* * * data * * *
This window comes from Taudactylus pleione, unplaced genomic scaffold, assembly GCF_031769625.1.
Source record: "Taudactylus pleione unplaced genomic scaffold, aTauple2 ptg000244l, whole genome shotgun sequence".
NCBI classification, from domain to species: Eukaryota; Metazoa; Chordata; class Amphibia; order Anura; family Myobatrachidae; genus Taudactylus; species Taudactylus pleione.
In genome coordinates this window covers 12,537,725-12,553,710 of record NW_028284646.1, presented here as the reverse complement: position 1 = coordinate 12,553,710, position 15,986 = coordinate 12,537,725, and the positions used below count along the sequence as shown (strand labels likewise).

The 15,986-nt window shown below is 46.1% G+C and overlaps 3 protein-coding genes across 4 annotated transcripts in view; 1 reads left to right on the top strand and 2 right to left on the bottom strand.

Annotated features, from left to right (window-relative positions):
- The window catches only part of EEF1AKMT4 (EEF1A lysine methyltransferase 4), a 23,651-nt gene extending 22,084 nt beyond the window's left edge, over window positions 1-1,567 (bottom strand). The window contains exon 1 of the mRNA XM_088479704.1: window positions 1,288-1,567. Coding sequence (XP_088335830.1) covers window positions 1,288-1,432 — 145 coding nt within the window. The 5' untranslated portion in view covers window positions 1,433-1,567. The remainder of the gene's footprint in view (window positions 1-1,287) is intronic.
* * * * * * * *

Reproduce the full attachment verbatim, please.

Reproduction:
This window comes from Taudactylus pleione, unplaced genomic scaffold, assembly GCF_031769625.1.
Source record: "Taudactylus pleione unplaced genomic scaffold, aTauple2 ptg000244l, whole genome shotgun sequence".
NCBI classification, from domain to species: Eukaryota; Metazoa; Chordata; class Amphibia; order Anura; family Myobatrachidae; genus Taudactylus; species Taudactylus pleione.
In genome coordinates this window covers 12,537,725-12,553,710 of record NW_028284646.1, presented here as the reverse complement: position 1 = coordinate 12,553,710, position 15,986 = coordinate 12,537,725, and the positions used below count along the sequence as shown (strand labels likewise).

The 15,986-nt window shown below is 46.1% G+C and overlaps 3 protein-coding genes across 4 annotated transcripts in view; 1 reads left to right on the top strand and 2 right to left on the bottom strand.

Annotated features, from left to right (window-relative positions):
- The window catches only part of EEF1AKMT4 (EEF1A lysine methyltransferase 4), a 23,651-nt gene extending 22,084 nt beyond the window's left edge, over window positions 1-1,567 (bottom strand). The window contains exon 1 of the mRNA XM_088479704.1: window positions 1,288-1,567. Coding sequence (XP_088335830.1) covers window positions 1,288-1,432 — 145 coding nt within the window. The 5' untranslated portion in view covers window positions 1,433-1,567. The remainder of the gene's footprint in view (window positions 1-1,287) is intronic.